San Antonio, TX
Apr. 27–May 1, 2017
The 2017 AERA Annual Meeting theme is “Knowledge to Action: Achieving the Promise of Equal Educational Opportunity.” The theme of the Annual Meeting is framed around historical and contemporary discussions about unequal educational opportunity.
Friday, April 28
Teaching Environmental Sustainability – Model My Watershed
Presenters: Nanette I. Marcum-Dietrich (Millersville University of Pennsylvania), Steve Kerlin, (Stroud Water Research Center), Carolyn Staudt, Kyle Jola (Millersville University of Pennsylvania)
12:25 to 1:55pm
Henry B. Gonzalez Convention Center, Ballroom Level, Hemisfair Ballroom 1
Teaching Environmental Sustainability – Model My Watershed (MMW) curricula and toolset situates student learning in the exploration and evaluation of the conditions of their local watershed using probe-ware and a scientifically valid watershed modeling application. Students analyze real data from national databases embedded into the MMW GIS platform, collect data from their schoolyard using digital probes linked to tablets or smartphones, and create and model changes in land cover and conservation practices in the inquiry-based activities. The study indicates that a place-based watershed modeling curriculum is an effective tool for increasing students’ understanding of watersheds, encouraging personal environmental action and promoting career interest.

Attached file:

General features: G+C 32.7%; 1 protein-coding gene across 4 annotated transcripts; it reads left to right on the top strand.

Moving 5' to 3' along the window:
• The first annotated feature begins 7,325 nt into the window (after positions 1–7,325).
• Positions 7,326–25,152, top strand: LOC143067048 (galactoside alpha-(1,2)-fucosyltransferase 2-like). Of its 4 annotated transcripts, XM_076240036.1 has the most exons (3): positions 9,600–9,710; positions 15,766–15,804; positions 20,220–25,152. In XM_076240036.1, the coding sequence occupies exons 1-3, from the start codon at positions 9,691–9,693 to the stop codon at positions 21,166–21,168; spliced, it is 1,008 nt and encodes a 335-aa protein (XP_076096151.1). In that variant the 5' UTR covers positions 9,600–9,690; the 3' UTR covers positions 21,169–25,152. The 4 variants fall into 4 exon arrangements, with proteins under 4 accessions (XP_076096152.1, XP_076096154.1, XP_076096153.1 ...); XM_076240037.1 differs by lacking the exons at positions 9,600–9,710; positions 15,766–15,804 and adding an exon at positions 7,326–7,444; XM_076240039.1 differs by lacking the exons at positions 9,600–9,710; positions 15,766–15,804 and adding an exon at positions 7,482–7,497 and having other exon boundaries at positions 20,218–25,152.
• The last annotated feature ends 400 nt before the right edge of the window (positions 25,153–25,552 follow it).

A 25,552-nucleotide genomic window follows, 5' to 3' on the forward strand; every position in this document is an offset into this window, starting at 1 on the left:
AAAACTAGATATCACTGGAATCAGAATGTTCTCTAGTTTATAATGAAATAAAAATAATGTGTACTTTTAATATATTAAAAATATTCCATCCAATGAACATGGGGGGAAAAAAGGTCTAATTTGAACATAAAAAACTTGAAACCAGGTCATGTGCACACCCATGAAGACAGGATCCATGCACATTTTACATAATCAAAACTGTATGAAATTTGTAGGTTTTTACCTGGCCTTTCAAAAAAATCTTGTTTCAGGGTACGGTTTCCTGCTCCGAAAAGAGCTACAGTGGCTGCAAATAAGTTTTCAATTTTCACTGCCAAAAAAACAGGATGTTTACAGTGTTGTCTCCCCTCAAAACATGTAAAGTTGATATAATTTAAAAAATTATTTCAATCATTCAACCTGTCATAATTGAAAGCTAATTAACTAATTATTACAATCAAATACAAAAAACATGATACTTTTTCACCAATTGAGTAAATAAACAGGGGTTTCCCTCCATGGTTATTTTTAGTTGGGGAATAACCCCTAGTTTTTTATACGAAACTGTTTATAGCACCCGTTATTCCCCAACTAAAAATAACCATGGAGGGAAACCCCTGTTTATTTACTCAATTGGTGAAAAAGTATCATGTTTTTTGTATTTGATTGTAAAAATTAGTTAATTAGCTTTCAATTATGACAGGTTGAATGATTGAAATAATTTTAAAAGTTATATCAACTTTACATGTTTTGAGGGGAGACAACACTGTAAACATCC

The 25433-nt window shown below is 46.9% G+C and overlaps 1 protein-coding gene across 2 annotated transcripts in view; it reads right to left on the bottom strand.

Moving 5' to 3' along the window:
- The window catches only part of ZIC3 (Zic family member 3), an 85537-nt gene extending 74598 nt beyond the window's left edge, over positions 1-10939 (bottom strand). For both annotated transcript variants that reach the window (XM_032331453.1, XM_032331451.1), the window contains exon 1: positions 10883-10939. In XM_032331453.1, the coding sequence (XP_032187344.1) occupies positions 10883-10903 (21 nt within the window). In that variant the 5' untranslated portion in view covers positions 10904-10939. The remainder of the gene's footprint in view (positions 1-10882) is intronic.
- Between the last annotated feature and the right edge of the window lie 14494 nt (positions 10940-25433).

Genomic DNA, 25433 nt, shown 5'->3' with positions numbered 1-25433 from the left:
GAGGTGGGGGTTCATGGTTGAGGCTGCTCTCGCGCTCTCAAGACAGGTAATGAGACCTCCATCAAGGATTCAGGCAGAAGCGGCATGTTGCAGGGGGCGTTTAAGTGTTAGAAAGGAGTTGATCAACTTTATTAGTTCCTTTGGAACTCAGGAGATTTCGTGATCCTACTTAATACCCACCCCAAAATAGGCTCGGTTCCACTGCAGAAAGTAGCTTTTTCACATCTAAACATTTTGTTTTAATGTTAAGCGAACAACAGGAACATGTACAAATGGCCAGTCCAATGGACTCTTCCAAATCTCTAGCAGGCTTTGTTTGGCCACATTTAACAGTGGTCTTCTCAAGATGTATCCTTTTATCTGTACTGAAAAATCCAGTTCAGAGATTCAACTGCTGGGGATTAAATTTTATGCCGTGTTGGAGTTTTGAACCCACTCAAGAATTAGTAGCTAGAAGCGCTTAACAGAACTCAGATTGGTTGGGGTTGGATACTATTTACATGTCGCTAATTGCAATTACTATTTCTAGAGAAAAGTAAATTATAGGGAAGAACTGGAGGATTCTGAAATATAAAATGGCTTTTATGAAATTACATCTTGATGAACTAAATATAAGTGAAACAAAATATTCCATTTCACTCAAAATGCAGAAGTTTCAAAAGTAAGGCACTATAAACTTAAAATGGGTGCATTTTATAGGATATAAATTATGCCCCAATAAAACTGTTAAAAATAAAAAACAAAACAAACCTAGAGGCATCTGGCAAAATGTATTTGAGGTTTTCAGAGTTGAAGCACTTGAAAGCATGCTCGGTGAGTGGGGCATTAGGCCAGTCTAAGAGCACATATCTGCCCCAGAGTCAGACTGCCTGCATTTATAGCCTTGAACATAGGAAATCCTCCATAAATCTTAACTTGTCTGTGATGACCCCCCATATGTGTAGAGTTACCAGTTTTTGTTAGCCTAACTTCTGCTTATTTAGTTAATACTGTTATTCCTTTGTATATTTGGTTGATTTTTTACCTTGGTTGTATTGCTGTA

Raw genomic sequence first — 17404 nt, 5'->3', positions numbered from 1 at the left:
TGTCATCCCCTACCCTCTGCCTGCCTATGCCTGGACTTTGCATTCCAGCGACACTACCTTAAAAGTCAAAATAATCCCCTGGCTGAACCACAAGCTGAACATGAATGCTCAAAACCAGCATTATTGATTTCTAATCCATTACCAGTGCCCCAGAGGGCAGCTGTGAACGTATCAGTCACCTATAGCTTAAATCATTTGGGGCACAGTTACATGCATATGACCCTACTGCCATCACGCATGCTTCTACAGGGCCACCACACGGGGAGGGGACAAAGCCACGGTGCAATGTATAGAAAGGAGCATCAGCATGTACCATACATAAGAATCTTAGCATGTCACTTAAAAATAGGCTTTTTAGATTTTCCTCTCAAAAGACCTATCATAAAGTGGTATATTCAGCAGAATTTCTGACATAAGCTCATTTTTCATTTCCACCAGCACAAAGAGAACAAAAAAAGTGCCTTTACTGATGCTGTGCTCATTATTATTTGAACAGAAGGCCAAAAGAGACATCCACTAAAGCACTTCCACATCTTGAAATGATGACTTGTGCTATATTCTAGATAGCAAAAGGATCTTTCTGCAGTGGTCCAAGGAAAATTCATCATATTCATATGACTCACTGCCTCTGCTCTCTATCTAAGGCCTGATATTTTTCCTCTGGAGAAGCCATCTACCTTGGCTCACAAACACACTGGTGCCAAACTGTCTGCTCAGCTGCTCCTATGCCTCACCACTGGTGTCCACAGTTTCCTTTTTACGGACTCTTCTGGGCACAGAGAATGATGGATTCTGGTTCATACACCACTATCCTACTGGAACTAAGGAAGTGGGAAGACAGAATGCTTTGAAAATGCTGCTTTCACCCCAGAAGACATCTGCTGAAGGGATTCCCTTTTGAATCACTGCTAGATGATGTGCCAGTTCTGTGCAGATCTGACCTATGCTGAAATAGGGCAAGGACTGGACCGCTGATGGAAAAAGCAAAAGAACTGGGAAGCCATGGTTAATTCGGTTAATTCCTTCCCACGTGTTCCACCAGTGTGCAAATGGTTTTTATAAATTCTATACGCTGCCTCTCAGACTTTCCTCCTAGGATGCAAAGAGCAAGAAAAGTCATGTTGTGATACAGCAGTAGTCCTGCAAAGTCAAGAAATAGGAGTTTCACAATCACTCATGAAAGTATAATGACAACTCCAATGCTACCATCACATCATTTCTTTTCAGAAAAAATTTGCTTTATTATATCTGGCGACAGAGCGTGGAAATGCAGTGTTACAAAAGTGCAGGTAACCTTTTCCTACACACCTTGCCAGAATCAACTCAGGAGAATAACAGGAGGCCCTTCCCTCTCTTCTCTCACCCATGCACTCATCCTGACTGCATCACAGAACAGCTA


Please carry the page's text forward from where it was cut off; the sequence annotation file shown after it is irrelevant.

Saturday, April 29
Structured Poster Session: Observational Methodologies across Informal Learning Spaces
Session Paper: Research on Scaffolding: Using Algorithmic Modeling of Players’ Knowledge Growth from Game Log Files
10:35 AM–12:05 PM, Henry B. Gonzalez Convention Center, Meeting Room Level, Room 221 D
Digital games can provide an opportunity for players to learn new scientific knowledge. Players’ transactions with digital games and related game performances can be automatically collected in time-stamped log files. Like human observations however, log files are unfiltered observations made by machines of which values can only be revealed by prudent applications of appropriate research methodology. This study addresses (1) how an innovative computer algorithm called Monte-Carlo Bayesian Knowledge Tracing (MC-BKT) can capture the growth of players’ knowledge addressed by the game, and (2) how MC-BKT analysis results can be used to determine whether an embedded graphing tool worked to support knowledge growth.
Sunday, April 30
Paper Session: Automation and Data Analytics to Inform Teaching and Learning
Paper: Enabling Real-Time Scaffolding of Scientific Argumentation through Automated Scoring and Tailored Feedback
Henry B. Gonzalez Convention Center, Meeting Room Level, Room 209
In responding to a need for integrating scientific argumentation into classroom teaching, we designed an automated feedback system and embedded it in an online curriculum module. Scientific argumentation we promoted with the feedback system addressed two types of reasoning: scientific reasoning associated with claiming based on evidence and critical reasoning associated with recognizing limitations of data, evidence, investigation, and knowledge base. In order to provide automated feedback to students as soon as they submit their arguments, we developed and tested a data traffic architecture. This study addresses how students improved their scientific arguments when automated feedback was provided in real-time.